Everyday pain responses in children with and without developmental delays

J Pediatr Psychol. 2000 Jul-Aug;25(5):301-8. doi: 10.1093/jpepsy/25.5.301.


Objective: To examine whether children with developmental delays respond to painful events differently than nondelayed children.

Methods: Sixty families participated. Children between the ages of 2 and 6 years were observed at daycare centers while engaged in usual daily activities, such as free play. Spontaneous painful incidents and the child's responses were recorded using an observational measure (Dalhousie Everyday Pain Scale) designed to capture pain behavior.

Results: Children with developmental delays (n = 24) displayed a less intense distress response to an equivocal pain event than nondelayed children (n = 36). Children with developmental delays were more likely to display no reaction following a pain event, whereas children without delays cried more often. Further, children with developmental delays engaged in fewer help-seeking behaviors and were less likely to display a social response following a pain event than nondelayed children.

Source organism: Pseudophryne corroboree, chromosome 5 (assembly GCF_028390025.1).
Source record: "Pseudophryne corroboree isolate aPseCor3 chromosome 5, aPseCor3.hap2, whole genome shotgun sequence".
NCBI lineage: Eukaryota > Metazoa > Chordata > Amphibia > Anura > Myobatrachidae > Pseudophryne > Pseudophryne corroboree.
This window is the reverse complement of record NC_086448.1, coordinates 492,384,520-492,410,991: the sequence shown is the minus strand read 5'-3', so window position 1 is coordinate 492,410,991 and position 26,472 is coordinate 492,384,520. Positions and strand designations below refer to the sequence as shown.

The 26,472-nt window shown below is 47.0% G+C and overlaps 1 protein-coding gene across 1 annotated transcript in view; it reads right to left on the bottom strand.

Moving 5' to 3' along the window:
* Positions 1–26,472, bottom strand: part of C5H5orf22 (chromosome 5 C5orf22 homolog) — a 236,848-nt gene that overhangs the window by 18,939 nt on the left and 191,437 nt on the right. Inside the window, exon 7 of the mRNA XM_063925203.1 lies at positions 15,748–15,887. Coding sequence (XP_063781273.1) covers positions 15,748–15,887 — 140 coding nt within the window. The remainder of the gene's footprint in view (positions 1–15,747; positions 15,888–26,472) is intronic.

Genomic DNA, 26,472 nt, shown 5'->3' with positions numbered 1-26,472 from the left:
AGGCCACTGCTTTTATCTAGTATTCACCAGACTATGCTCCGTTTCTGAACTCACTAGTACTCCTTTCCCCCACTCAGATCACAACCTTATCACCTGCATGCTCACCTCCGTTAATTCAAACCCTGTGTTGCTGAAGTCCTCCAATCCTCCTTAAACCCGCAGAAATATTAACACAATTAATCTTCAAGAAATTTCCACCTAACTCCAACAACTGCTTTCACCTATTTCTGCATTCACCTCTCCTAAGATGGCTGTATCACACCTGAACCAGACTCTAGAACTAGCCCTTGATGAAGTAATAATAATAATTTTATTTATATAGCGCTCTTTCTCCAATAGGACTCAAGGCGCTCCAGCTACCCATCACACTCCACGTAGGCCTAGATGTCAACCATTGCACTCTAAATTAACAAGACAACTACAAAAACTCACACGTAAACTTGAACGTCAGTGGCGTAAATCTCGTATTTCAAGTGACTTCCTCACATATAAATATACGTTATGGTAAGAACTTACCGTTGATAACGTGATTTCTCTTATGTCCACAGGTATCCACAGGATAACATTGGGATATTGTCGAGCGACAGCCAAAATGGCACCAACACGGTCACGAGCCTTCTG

Conclusions: Children with developmental delays appear to react in a different manner to pain events than nondelayed children do; we discuss a possible socio-communicative deficit.

Publication types

  • Research Support, Non-U.S. Gov't

MeSH terms

  • Adaptation, Psychological*
  • Age Factors
  • Anger
  • Case-Control Studies
  • Child, Preschool
  • Communication
  • Developmental Disabilities / psychology*
  • Female
  • Humans
  • Male
  • Models, Psychological
  • Pain / psychology*
  • Pain Measurement
  • Sex Factors
  • Surveys and Questionnaires